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Local News
Violence in Peoria
This was broadcast April 7, 2022, on a special episode of All Things Peoria, focused on the long trauma of violence in Peoria.

Why this Peoria mother created a garden to provide solace to the victims of tragedy

Jon Buckley Memorial Garden
The Jon Buckley Memorial Garden sits behind the Peoria RiverPlex on Water Street, overlooking the Illinois River. The garden was founded in 2012 by Yolanda Wallace as a place for those who have experienced tragedy to find peace and serenity.

When Jon Buckley was murdered in 2006, his mother Yolanda Wallace felt like there was nowhere for people like her, touched by tragedy in Peoria.

"If you want to go and have free speech, and you have something to say, you go down to Liberty Park. If you're a veteran and you served in a war, you can go down to Veterans Park. But if you're a homicide survivor, or you're an auto-related death survivor, there's no place in the city for us to go," she said.

Courtesy Yolanda Wallace
Yolanda Wallace

That's why, two weeks after her son's death, Wallace began hosting prayer vigils at the site of every homicide, fatal car crash, or other tragedy. That outreach grew into the start of the Jon Buckley Memorial Garden behind the Peoria RiverPlex in 2012.

The small garden overlooking the Illinois River offers a serene place for survivors to reflect and find solace.

Wallace said it's not just a place named after her son, but a place to belong, and for the community to find tranquility together.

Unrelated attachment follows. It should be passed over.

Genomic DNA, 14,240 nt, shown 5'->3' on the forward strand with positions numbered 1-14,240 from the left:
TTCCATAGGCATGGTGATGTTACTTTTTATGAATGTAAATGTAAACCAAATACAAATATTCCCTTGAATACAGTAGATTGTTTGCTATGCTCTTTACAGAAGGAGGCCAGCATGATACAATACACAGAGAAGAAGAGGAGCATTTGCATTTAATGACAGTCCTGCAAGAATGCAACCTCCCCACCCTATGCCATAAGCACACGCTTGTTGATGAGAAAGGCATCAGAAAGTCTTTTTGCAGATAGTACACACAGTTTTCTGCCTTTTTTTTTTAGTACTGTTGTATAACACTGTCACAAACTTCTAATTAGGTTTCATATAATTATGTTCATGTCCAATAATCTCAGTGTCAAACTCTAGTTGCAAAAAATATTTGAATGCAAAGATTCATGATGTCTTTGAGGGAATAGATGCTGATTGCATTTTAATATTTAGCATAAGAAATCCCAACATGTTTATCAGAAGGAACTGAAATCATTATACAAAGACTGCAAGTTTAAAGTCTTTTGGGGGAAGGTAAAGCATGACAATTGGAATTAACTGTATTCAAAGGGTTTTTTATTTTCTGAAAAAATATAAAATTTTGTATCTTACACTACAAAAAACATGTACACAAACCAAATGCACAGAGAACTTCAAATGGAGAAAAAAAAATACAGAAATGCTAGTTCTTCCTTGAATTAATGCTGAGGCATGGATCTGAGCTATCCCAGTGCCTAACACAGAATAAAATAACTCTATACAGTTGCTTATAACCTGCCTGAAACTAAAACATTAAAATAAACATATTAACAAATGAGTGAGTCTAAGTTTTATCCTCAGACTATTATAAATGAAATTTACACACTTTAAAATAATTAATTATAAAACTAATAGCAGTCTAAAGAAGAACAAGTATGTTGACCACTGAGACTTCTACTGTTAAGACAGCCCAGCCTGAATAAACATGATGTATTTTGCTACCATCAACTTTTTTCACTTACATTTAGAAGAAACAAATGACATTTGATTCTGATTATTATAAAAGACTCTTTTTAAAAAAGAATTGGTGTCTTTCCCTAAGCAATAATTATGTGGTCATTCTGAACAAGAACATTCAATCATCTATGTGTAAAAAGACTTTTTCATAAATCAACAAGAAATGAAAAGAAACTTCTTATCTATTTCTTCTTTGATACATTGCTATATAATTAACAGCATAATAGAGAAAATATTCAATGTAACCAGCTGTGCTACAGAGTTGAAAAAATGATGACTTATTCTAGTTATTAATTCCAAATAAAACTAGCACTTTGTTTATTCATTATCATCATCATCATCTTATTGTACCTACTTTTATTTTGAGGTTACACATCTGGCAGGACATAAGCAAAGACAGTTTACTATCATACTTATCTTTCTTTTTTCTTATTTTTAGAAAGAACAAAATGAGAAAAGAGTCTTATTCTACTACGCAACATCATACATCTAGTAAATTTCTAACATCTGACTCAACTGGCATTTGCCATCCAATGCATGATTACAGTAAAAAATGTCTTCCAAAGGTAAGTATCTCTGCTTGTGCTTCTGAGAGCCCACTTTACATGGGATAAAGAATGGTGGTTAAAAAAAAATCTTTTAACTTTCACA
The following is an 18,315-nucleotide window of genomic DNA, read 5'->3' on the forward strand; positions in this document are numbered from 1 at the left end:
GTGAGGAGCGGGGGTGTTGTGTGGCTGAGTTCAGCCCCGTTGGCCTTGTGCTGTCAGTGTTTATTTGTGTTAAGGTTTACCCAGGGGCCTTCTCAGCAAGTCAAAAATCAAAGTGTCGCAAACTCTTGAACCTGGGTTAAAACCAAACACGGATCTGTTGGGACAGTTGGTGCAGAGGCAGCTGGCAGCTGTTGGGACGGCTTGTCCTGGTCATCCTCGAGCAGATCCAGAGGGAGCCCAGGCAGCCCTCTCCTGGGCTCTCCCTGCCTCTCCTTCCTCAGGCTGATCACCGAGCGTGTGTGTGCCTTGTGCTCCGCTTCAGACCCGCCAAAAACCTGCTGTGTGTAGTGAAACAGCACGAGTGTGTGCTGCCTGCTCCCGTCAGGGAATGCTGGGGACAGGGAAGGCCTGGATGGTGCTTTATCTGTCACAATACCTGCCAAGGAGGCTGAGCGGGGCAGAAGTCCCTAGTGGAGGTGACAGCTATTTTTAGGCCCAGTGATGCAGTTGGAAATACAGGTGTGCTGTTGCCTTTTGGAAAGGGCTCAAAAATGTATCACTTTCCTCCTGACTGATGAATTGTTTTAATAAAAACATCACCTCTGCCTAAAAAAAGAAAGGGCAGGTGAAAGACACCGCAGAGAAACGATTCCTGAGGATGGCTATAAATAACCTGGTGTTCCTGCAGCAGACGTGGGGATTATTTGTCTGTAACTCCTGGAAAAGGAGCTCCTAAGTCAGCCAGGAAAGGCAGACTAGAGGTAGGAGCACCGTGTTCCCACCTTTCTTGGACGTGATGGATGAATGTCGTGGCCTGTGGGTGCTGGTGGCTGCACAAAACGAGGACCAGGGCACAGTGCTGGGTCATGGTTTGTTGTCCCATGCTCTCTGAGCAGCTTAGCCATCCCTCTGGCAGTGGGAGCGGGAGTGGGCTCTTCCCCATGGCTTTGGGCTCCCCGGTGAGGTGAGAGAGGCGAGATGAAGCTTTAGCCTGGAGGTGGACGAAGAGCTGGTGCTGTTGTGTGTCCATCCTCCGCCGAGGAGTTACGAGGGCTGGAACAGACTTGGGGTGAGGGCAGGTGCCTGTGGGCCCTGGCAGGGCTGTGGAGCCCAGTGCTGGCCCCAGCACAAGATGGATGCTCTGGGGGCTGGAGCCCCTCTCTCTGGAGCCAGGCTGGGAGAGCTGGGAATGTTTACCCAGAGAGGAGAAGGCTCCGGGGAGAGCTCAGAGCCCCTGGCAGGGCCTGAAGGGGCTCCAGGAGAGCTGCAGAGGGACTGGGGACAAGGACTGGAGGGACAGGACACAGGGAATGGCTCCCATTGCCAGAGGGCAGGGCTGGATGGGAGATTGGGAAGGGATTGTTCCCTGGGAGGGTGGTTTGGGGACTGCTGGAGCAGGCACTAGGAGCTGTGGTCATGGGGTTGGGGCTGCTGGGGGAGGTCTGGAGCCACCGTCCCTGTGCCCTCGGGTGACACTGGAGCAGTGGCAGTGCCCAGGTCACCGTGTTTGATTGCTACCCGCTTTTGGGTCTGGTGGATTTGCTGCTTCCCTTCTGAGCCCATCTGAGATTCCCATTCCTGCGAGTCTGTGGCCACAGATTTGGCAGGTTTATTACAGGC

"We're stronger together than we are apart, and we need each other to survive," she said.

Wallace also hosts a support group every fourth Sunday of the month, and reminds people of the city's unsolved murders via the "Who Killed Me?" she distributes around town.

"I know that there's a thing out there that says that people are afraid to tell, there's this no snitching code and everybody wants to go on with life - until it happens to them. And I have run into many survivors that have been on this side of the fence," she said.

Wallace said just one murder has a wide ripple effect on their family, friends, and others who knew them.

Jon Buckley Memorial Garden
These posters were hung as part of the "Who Killed Me?" campaign aiming to address unsolved murders in the city of Peoria.

"There's lots of people that just figure 'well, they were doing whatever they were doing; they ought to be dead,' you know, 'they were doing this, this, that,' but guess who's gonna pay for it? Their mothers, their families," she said.

Wallace said the grief of losing a child in a tragedy can break up families, or lead parents to an early death.

"I don't even know if we can heal it, but for those who have been through it, we definitely can reach back and try to help someone else to survive," she said.

Wallace said organizations like OSF Strive and the House of Hope are beginning to address the cycles of trauma, but it's not enough.

"I really think because of this trauma-birthing-trauma situation that we seem to be having, not just in Peoria, but across the nation, it seems to go on so much, that we're not able to handle it. Because I don't think we're equipped," she said.

Wallace said she wants the Jon Buckley Memorial Garden to be a part of it. The garden is maintained through the Peoria Park District. Donations can be sent to the Peoria Park District Foundation online or by mailing the Peoria Park District Foundation, 1125 W. Lake St., Peoria, IL, 61614 with attention to the Jon Buckley Memorial Garden.

Bricks for victims can also be purchased for installment in the garden.

"We need to get the word out that you're not alone, and that the Jon Buckley Memorial Garden is here, and that's what it's for," Wallace said.

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